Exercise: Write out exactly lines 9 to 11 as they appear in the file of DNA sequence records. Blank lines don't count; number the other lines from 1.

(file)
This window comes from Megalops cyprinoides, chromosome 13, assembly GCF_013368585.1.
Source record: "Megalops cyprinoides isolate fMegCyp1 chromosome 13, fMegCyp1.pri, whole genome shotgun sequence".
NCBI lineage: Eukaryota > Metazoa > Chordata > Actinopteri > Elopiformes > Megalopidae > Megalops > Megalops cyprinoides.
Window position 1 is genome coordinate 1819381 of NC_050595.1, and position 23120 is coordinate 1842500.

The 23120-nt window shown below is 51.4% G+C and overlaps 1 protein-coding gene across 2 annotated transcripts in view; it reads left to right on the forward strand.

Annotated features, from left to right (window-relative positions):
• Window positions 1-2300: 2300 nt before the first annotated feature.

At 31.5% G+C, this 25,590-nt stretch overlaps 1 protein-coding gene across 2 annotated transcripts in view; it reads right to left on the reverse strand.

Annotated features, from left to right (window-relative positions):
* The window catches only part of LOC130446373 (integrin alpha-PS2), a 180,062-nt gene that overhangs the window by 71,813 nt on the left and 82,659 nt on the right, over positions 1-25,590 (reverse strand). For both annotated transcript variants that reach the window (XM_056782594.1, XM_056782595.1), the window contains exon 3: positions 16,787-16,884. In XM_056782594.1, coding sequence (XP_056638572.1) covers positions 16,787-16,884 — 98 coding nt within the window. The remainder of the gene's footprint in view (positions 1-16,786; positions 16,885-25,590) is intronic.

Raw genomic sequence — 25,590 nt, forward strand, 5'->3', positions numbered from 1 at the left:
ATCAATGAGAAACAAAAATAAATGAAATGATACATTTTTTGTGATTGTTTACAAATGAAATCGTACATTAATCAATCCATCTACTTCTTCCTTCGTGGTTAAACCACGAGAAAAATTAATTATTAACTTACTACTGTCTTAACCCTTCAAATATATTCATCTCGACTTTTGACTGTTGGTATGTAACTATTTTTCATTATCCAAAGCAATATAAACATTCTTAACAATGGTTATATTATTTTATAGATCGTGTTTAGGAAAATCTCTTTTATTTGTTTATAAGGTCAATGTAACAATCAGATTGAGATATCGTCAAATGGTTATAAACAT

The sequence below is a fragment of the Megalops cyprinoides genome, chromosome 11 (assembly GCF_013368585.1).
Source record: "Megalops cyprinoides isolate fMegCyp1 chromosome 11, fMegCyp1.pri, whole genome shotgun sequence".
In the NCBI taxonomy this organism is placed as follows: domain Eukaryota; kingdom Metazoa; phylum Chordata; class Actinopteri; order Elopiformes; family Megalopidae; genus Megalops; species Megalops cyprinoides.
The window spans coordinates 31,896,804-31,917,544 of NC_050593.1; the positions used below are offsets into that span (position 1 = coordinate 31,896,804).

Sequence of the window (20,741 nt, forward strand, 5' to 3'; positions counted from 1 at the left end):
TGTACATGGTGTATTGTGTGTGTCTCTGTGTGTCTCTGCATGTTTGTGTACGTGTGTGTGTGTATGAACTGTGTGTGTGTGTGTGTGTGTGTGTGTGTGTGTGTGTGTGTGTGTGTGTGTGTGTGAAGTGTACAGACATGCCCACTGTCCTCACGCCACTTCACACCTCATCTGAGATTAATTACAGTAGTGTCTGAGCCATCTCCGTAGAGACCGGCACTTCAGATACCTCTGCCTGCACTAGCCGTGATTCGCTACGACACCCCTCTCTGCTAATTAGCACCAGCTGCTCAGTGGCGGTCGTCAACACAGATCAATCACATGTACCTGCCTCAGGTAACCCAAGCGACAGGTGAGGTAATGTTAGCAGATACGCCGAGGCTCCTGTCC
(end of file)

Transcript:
Annotated features, from left to right (window-relative positions):
* The window catches only part of LOC130446373 (integrin alpha-PS2), a 180,062-nt gene that overhangs the window by 71,813 nt on the left and 82,659 nt on the right, over positions 1-25,590 (reverse strand). For both annotated transcript variants that reach the window (XM_056782594.1, XM_056782595.1), the window contains exon 3: positions 16,787-16,884. In XM_056782594.1, coding sequence (XP_056638572.1) covers positions 16,787-16,884 — 98 coding nt within the window. The remainder of the gene's footprint in view (positions 1-16,786; positions 16,885-25,590) is intronic.

Raw genomic sequence — 25,590 nt, forward strand, 5'->3', positions numbered from 1 at the left: